Bam Spacey

Bam Spacey

As we said in our Best Music of May, Bam Spacey, aka Magnus Johansson, crafts some of Sweden's forward thinking electro grooves that originate from the earth while vocals sing in the mother tongue of Malmö, Sweden, moving like sleepy mist pierced by the aurora borealis beams from the northern lights. His newest release, the EP Land, is available now on Ceremony Recordings.

This is a collection of tracks that helped shape me as Bam Spacey. Spoiler: It's mostly hit music.

The Knife, “Silent Shout”

I have always loved the Knife, and it would be a total lie to say I have not been greatly inspired by them. Their first album really got me into thinking in new ways when making music. But when turning up the darkness on ”Silent Shout”, with all that wonderfully twisted pop, you can't do anything but wish you had made those songs. The whole album is a perfect example how you can make really really deep dance music, with so many layers and emotion stuffed into it.

Pet Shop Boys, “Always On My Mind”

This is probably the best song ever. I never felt that this song was anyone else's than the Pet Shop Boys. They turn it into synth pop perfection. From the introductory cowbells, setting the tone, to that last blast of the unforgettable melody of synth stabs, you wish the song would never end. And with Tennant delivering that low-key melancholy croon with such honesty, it's actually quite breathtaking. I'll never tire of this song, and never cease to be inspired by it.

Antena, “Camino Del Sol”

I got my hands on the re-issue by Numero in like 2006-2007 (?), and since then it's been a natural go-to record when I'm not sure what I want to listen to. It never lets me down. The whole album feels warm but sounds cool. Icy percussion delivering sunny bossa-nova rhythms, with those cool detached vocals and that perfect minimal production. It's one of those records I never really make it all the way through. Halfway in, I end up in the bedroom studio, trying out new things on my own tracks. That's the effect that record has on me, it's crazy inspiring.

Pantha du Prince, “Lay In a Shimmer”

This is one of those tracks I can listen to over and over again and still notice new stuff every time. The production is so impressive. It's got an incredible depth, without sacrificing any detail. I listened a fair bit to Pantha du Prince before ”Black Noise” but here it all comes together for me. The idea and essence of this track has really shaped my current sound.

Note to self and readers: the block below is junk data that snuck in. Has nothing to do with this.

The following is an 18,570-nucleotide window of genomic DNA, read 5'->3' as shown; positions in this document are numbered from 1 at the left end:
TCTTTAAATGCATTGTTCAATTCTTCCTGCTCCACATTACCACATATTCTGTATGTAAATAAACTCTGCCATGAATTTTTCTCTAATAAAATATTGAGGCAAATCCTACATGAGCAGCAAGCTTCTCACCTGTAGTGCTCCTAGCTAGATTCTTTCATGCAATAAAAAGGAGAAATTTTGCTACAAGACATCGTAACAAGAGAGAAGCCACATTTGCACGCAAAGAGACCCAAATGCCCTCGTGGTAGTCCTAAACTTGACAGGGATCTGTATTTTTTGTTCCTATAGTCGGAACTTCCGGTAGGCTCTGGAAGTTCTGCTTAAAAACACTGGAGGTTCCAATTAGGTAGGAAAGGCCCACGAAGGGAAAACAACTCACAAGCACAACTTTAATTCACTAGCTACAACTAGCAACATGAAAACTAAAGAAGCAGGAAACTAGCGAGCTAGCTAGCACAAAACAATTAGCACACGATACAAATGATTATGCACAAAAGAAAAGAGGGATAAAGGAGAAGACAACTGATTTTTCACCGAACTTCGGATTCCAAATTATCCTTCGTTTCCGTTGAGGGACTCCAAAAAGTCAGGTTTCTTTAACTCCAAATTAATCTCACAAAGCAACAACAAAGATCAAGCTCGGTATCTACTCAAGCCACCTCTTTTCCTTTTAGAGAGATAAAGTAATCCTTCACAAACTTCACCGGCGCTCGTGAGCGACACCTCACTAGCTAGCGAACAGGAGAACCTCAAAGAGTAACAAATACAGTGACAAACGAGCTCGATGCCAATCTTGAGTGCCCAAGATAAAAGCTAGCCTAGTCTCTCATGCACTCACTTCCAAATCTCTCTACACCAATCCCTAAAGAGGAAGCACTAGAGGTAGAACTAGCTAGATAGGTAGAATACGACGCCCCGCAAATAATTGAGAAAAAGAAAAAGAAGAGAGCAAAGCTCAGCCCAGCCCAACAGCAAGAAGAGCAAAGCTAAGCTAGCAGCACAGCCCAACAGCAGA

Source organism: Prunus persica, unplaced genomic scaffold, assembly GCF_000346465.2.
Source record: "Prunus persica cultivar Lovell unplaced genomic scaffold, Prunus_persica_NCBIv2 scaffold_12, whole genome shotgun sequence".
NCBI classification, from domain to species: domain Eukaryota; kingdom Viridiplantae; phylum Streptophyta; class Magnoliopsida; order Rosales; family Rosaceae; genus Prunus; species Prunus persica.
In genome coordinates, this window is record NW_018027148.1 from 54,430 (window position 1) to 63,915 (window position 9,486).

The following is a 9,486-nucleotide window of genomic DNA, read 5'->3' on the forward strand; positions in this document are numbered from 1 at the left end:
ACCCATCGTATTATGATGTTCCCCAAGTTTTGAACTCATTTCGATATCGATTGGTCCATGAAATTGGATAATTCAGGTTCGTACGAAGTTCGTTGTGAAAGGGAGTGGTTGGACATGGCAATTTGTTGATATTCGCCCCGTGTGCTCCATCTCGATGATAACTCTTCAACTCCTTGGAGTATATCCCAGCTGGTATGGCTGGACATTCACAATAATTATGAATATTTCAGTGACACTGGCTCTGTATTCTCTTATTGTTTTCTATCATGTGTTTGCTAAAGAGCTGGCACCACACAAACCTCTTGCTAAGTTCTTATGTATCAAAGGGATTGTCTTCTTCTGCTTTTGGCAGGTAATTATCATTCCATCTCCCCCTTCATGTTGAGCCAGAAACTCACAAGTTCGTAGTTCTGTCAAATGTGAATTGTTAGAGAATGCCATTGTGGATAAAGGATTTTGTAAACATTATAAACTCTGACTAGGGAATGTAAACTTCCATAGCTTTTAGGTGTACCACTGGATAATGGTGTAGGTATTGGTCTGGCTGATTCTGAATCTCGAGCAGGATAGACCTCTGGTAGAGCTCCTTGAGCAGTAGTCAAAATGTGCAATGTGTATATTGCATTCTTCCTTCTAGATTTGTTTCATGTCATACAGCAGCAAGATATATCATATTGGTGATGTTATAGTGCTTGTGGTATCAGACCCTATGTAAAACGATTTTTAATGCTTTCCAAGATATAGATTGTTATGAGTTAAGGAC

New Order, “Bizarre Love Triangle”

I love it when a song conveys something really sad and heartwrenching to an all-out danceable beat. There's so much desperation and sadness, but all you want to do is dance. A lot of '80s songs manage to do this quite well, but “Bizarre Love Triangle” has to be number one, or at least in the top five (along with Erasures “Oh L'Amour” for example). It's that perfect pop sensibility paired with an unstoppable production, complete with swirling synth arps and robotic bass, that just blows my mind. I actually stole the chord sequence from this song to use with a track from ”Land”, I just couldn't help myself.

Neutral Milk Hotel, “In the Aeroplane Over the Sea”

Jeff Mangum's way of writing lyrics changed everything for me. I don't think I'll ever really recover from the first time I heard this record (let alone this song), which is probably true for a whole lot of people. After I got over how damn near perfect the record is, I started listening to the actual words. No-one else writes like that. It's simple and beautiful, bizarre and convoluted, all at the same time. It's just so hard to describe. The words from that album still echo in my head when I write lyrics today.

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